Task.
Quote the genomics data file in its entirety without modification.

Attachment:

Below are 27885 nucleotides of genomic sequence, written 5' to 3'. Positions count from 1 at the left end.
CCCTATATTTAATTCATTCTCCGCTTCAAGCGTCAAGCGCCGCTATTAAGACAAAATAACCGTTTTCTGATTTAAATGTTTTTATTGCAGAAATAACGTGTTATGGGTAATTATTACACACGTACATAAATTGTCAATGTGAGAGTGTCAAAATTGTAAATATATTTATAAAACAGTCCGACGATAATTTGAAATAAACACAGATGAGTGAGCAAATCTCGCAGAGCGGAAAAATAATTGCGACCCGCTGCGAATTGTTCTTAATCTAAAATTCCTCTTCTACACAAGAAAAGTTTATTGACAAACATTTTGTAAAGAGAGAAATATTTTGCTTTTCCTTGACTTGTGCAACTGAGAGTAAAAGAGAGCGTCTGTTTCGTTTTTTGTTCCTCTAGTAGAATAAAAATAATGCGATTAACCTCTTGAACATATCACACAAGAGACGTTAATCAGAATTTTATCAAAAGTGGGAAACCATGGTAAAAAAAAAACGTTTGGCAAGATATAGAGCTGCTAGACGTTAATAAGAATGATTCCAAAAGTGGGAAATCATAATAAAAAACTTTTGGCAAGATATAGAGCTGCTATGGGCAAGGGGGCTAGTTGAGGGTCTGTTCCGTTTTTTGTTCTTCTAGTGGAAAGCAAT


Below are 27885 nucleotides of genomic sequence, written 5' to 3'. Positions count from 1 at the left end.
CCCTATATTTAATTCATTCTCCGCTTCAAGCGTCAAGCGCCGCTATTAAGACAAAATAACCGTTTTCTGATTTAAATGTTTTTATTGCAGAAATAACGTGTTATGGGTAATTATTACACACGTACATAAATTGTCAATGTGAGAGTGTCAAAATTGTAAATATATTTATAAAACAGTCCGACGATAATTTGAAATAAACACAGATGAGTGAGCAAATCTCGCAGAGCGGAAAAATAATTGCGACCCGCTGCGAATTGTTCTTAATCTAAAATTCCTCTTCTACACAAGAAAAGTTTATTGACAAACATTTTGTAAAGAGAGAAATATTTTGCTTTTCCTTGACTTGTGCAACTGAGAGTAAAAGAGAGCGTCTGTTTCGTTTTTTGTTCCTCTAGTAGAATAAAAATAATGCGATTAACCTCTTGAACATATCACACAAGAGACGTTAATCAGAATTTTATCAAAAGTGGGAAACCATGGTAAAAAAAAAACGTTTGGCAAGATATAGAGCTGCTAGACGTTAATAAGAATGATTCCAAAAGTGGGAAATCATAATAAAAAACTTTTGGCAAGATATAGAGCTGCTATGGGCAAGGGGGCTAGTTGAGGGTCTGTTCCGTTTTTTGTTCTTCTAGTGGAAAGCAAT